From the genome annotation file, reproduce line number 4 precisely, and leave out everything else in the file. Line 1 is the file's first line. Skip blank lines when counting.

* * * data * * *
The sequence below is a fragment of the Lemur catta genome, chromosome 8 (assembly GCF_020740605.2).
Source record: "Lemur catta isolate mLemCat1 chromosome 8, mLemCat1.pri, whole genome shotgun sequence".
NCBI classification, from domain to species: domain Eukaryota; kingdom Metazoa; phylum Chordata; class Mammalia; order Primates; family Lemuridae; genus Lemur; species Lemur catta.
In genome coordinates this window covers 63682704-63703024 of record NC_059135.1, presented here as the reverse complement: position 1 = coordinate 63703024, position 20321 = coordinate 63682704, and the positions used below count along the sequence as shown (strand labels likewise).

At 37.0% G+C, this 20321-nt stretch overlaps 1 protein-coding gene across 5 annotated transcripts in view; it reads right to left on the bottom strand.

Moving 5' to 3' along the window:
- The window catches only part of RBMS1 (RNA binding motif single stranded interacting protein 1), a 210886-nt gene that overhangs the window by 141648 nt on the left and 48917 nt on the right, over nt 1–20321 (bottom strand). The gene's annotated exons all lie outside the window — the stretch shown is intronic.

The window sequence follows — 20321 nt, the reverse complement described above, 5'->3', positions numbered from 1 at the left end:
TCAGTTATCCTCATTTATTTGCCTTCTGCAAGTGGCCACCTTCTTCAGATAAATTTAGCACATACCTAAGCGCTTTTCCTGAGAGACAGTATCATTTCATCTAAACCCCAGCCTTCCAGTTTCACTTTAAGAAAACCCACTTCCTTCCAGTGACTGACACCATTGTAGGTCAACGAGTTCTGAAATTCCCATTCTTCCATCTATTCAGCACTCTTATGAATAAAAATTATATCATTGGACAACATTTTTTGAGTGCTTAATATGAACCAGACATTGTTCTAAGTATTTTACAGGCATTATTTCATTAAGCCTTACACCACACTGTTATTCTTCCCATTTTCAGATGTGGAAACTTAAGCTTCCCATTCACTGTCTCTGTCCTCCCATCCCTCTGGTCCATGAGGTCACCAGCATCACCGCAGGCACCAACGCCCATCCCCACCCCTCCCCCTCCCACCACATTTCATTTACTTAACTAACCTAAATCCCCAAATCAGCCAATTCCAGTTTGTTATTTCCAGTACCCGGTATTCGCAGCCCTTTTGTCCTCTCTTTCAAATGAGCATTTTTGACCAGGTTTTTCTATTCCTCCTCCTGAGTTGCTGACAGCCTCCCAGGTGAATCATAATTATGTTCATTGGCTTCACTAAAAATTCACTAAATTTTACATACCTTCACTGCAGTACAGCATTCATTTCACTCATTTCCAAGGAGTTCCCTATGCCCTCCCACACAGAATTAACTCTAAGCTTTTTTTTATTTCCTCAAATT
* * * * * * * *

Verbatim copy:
In genome coordinates this window covers 63682704-63703024 of record NC_059135.1, presented here as the reverse complement: position 1 = coordinate 63703024, position 20321 = coordinate 63682704, and the positions used below count along the sequence as shown (strand labels likewise).